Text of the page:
• 1/3d of the gas just to reach Stage-4 temperature
The thermistor hack offers a potential savings of ~1/3d. So warm-up is a critical part of efficient, NHW11 operation.

I subsequently learned some 'tricks' that I can use due to the lucky geography of our home in Huntsville so I don't have to use the thermistor hack. But someone in a colder climate with less opportunity for coasting in "N" through their neighborhood needs the hack.

Bob Wilson

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Old 01-22-2010, 08:27 PM   #22 (permalink)
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If the fluid level is checked with a dipstick, maybe an oil-type dipstick heater is an option?

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Old 01-23-2010, 04:04 AM   #23 (permalink)
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Thanks for the info, Bob.

Quote:
Holy Carp! The regular block heater takes about 400 W. Your 1,500 W. tank heater is about 4x that amount!
True but you know how massive that tranny is. I figured it was roughly equal to an aluminum block V6 in mass. The 400 watt block heater in my Previa barely warms up the engine afetr a couple hours. having said that 500 to 750W would probably be fine.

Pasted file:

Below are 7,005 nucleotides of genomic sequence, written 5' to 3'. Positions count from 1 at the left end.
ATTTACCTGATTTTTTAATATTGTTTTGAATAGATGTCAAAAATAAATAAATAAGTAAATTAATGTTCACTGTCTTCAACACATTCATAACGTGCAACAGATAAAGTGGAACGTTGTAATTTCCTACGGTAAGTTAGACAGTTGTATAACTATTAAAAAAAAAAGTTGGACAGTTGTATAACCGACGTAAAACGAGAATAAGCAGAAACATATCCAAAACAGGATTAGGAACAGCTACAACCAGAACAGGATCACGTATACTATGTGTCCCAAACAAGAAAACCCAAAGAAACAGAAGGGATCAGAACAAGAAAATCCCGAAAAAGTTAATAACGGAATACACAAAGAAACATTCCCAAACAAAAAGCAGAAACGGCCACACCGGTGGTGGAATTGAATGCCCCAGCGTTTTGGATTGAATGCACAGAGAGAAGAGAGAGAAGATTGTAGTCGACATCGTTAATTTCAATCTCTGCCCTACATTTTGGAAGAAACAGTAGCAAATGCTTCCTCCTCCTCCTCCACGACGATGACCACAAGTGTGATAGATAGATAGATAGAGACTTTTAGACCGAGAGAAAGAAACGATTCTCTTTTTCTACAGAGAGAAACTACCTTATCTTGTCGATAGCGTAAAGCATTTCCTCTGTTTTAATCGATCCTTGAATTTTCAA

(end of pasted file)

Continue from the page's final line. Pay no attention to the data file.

Oil dipsticks are only a few watts so they won't fit the bill.
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Old 01-23-2010, 10:22 PM   #24 (permalink)
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Originally Posted by orange4boy View Post
True but you know how massive that tranny is. I figured it was roughly equal to an aluminum block V6 in mass.
Oh. My 5 speed weighs 50lbs and has no active cooling. Now that I know your tranny is a behemoth, the heater makes more sense.
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Old 01-24-2010, 12:20 AM   #25 (permalink)
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It's a monster all right. Have you seen the cutaways.

Copper windings, rare earth magnets, iron cores and steel gears dipped in aluminium.

It's like a white dwarf.

I think it has it's own gravitational field.

You can bend light by shining it tangentially to the case.

They don't call it a bell housing they call it a barbell housing.

Stop me.

Still, 1500 watts is overkill. 750 would be good.
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Old 01-24-2010, 12:27 AM   #26 (permalink)
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SO if it overheats, does it go SuperNova?
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Old 01-24-2010, 12:38 AM   #27 (permalink)